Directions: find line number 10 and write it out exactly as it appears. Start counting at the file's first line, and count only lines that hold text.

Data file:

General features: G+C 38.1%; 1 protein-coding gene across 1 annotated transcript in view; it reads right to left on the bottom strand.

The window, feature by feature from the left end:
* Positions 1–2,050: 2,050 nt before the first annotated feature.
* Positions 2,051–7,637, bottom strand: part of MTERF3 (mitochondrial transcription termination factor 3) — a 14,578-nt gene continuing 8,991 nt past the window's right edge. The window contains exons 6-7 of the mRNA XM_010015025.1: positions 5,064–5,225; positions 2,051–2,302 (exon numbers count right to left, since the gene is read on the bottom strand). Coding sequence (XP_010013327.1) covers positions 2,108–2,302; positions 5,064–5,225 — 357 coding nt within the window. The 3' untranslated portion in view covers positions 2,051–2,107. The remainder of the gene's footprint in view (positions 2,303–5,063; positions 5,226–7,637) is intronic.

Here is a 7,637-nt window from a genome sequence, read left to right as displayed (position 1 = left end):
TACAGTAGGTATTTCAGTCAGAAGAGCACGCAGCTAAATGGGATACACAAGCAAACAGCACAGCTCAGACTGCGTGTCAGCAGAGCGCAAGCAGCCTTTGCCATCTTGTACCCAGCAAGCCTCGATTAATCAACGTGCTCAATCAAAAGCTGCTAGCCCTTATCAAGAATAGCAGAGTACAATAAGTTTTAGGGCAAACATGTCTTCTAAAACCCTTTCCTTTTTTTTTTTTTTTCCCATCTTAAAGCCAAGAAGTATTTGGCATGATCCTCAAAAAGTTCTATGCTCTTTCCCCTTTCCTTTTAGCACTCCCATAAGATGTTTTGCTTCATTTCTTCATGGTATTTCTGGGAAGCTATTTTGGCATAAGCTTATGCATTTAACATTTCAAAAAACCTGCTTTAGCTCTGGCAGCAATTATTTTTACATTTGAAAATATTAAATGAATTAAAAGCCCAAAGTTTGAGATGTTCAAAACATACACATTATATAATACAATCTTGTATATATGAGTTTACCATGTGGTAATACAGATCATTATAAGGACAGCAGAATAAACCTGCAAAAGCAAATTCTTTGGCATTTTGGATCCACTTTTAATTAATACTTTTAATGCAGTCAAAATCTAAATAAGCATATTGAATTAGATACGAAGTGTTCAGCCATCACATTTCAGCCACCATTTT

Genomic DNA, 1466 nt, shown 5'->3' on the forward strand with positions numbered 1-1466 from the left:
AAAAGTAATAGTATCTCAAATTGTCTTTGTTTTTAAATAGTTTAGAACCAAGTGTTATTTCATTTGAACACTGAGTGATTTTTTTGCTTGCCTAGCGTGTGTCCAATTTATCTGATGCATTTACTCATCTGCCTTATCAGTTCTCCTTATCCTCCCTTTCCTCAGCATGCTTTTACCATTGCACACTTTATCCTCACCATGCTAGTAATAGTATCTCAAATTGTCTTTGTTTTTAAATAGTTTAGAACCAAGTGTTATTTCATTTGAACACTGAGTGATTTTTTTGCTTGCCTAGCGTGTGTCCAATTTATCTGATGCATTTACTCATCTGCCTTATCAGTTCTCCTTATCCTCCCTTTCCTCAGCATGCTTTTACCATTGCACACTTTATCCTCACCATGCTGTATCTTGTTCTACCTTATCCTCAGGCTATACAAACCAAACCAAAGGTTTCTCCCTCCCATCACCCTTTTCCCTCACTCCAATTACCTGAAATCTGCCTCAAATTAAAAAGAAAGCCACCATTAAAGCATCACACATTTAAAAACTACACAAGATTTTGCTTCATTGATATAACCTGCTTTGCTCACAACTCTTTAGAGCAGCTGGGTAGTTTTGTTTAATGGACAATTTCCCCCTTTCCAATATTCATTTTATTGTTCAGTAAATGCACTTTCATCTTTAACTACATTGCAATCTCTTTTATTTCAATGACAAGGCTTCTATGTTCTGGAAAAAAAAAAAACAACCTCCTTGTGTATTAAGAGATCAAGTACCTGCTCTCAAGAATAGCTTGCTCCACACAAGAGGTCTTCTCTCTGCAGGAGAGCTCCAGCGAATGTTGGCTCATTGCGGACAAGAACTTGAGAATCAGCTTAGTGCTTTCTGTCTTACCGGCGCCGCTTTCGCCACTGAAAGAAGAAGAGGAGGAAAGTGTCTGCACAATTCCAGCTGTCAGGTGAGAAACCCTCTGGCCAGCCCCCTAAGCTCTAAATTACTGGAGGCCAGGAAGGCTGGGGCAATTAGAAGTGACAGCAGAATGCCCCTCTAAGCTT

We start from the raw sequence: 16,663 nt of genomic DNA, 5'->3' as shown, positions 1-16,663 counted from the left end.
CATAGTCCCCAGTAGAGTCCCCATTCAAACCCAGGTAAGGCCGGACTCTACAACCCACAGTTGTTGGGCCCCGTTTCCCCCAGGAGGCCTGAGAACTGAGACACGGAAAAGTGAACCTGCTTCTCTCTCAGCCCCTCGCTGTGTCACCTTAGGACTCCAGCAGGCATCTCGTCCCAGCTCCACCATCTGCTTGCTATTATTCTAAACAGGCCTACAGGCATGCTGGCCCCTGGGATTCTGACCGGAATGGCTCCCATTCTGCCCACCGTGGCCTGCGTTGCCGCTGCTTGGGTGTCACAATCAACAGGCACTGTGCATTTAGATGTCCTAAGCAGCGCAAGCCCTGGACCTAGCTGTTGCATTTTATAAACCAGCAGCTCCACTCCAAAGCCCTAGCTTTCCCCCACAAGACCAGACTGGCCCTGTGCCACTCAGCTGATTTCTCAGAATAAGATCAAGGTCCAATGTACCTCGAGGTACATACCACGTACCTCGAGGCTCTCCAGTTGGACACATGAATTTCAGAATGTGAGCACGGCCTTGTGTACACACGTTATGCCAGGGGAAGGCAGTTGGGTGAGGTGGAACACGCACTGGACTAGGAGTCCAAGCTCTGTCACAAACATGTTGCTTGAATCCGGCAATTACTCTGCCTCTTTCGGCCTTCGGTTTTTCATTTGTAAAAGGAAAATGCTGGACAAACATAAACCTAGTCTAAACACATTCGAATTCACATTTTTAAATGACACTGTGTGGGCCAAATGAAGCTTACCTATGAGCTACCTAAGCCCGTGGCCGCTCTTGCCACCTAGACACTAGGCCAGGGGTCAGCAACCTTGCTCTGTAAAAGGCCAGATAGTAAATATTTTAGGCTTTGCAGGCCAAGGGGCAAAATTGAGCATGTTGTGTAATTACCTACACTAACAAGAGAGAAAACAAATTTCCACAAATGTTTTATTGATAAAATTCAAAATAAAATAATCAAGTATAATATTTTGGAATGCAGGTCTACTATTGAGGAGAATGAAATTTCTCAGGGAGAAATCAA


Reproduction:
CATAGTCCCCAGTAGAGTCCCCATTCAAACCCAGGTAAGGCCGGACTCTACAACCCACAGTTGTTGGGCCCCGTTTCCCCCAGGAGGCCTGAGAACTGAGACACGGAAAAGTGAACCTGCTTCTCTCTCAGCCCCTCGCTGTGTCACCTTAGGACTCCAGCAGGCATCTCGTCCCAGCTCCACCATCTGCTTGCTATTATTCTAAACAGGCCTACAGGCATGCTGGCCCCTGGGATTCTGACCGGAATGGCTCCCATTCTGCCCACCGTGGCCTGCGTTGCCGCTGCTTGGGTGTCACAATCAACAGGCACTGTGCATTTAGATGTCCTAAGCAGCGCAAGCCCTGGACCTAGCTGTTGCATTTTATAAACCAGCAGCTCCACTCCAAAGCCCTAGCTTTCCCCCACAAGACCAGACTGGCCCTGTGCCACTCAGCTGATTTCTCAGAATAAGATCAAGGTCCAATGTACCTCGAGGTACATACCACGTACCTCGAGGCTCTCCAGTTGGACACATGAATTTCAGAATGTGAGCACGGCCTTGTGTACACACGTTATGCCAGGGGAAGGCAGTTGGGTGAGGTGGAACACGCACTGGACTAGGAGTCCAAGCTCTGTCACAAACATGTTGCTTGAATCCGGCAATTACTCTGCCTCTTTCGGCCTTCGGTTTTTCATTTGTAAAAGGAAAATGCTGGACAAACATAAACCTAGTCTAAACACATTCGAATTCACATTTTTAAATGACACTGTGTGGGCCAAATGAAGCTTACCTATGAGCTACCTAAGCCCGTGGCCGCTCTTGCCACCTAGACACTAGGCCAGGGGTCAGCAACCTTGCTCTGTAAAAGGCCAGATAGTAAATATTTTAGGCTTTGCAGGCCAAGGGGCAAAATTGAGCATGTTGTGTAATTACCTACACTAACAAGAGAGAAAACAAATTTCCACAAATGTTTTATTGATAAAATTCAAAATAAAATAATCAAGTATAATATTTTGGAATGCAGGTCTACTATTGAGGAGAATGAAATTTCTCAGGGAGAAATCAA